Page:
Even in freezing temperatures, an ice cube can form a nanometers-thick sheen of water on its surface. This peculiar behavior, often called surface melting or pre-melting, was first proposed by Michael Faraday in 1846 as an ever-present precursor to actual melting.
But this past February, a team of Japanese researchers published a study offering a different perspective on the phenomenon: instead of melting from the outside in, the researchers showed that this so-called quasi-liquid layer (QLL) condenses on the ice surface, like morning dew on grass. Now, that same team has presented evidence that takes the phenomenon further from the realm of melting, showing that QLLs also form as ice sublimates into vapor—not water. They’ve also proposed a theoretical model based on surface tension to explain this unexpected behavior, which could help scientists understand how ice and snow interact with their surroundings—both in clouds and on the ground.
“The new paper, I think, is very valuable,” says surface chemist Thorsten Bartels-Rausch of the Paul Scherrer Institute in Villigen, Switzerland. He was not involved in the work, but says it has “already raised a lot of interest” in the community.
The study, published online in PNAS on October 17, comes from the Institute of Low Temperature Science at Hokkaido University in northern Japan. The team studies these ultra-thin films with an advanced optical microscope developed by team member Gen Sazaki in collaboration with Olympus, the camera and microscope maker. The device, which combines two advanced microscopy techniques—laser confocal microscopy and differential interference contrast microscopy—can distinguish differences in height as small as a tenth of a nanometer.
The team used this apparatus in the February study which revealed that the longstanding term “surface melting” was a complete misnomer: instead, the QLL was condensing onto the surface from the supersaturated air around it. In the new work, they show that QLLs also form when ice sublimates into water vapor. In fact, contrary to Faraday’s original idea of an ever-present film, their images suggest that QLLs can only form when the ice is growing or shrinking—not when it’s in equilibrium.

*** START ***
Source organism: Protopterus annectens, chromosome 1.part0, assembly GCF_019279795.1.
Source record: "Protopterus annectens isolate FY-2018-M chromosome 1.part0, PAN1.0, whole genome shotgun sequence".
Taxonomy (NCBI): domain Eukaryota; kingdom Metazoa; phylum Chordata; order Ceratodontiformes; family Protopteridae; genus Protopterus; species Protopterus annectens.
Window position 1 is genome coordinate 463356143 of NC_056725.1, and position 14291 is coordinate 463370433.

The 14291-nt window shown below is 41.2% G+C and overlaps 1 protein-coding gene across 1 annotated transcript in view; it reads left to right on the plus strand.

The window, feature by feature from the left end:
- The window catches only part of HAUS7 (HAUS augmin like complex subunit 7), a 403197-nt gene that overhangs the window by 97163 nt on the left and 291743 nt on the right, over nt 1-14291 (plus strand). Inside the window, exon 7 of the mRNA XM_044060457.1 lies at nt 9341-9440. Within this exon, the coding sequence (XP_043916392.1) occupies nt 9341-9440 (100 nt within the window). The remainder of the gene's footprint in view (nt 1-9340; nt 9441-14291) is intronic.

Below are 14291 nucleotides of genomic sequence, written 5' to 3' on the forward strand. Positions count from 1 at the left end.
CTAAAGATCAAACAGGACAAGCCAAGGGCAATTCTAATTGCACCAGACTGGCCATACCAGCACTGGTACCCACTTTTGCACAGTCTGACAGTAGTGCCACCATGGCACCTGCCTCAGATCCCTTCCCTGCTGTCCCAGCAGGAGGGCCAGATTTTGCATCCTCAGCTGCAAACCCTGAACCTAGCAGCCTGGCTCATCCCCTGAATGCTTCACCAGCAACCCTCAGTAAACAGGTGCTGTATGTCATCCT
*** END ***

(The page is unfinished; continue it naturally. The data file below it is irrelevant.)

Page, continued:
This added to a growing mystery: in 2012, the team reported that QLLs don’t just appear as a uniform thin film, but sometimes as droplets—and sometimes droplets that form on top of the film, resembling eggs fried sunny-side up. At the time, the team attributed this strange behavior to two separate thermodynamic phases, and they went so far as to label them alpha and beta, unable to reconcile them.
But when experimental physicist Ken-ichiro Murata joined the lab in 2014, he immediately recognized the sunny-side up shape as a long-theorized phenomenon in the physics of wetting, called pseudo-partial wetting. He’d written a paper on the topic before. “This was very lucky for me,” he says, referring to his observation of the shape. The physics of how water coats a surface (wetting) or breaks apart into droplets (dewetting) are governed by surface tension. Based on these principles, Murata quickly sketched a thermodynamic model in which QLLs are a transitional phase between ice sublimating to vapor and vice versa.
In addition, the study’s findings that QLLs can be found both when snow and ice grows and shrinks through sublimation is a “very important key factor if we want to understand the environment,” says Bartels-Rausch. As an example, he points to freshly fallen snow, which skiers and snowboarders know becomes harder as ice crystals grow. “There are really huge fluxes of water vapor,” he says. And if the new paper is right, the behavior of QLLs is a key part of understanding those processes. “It will be very interesting for the whole environmental community.”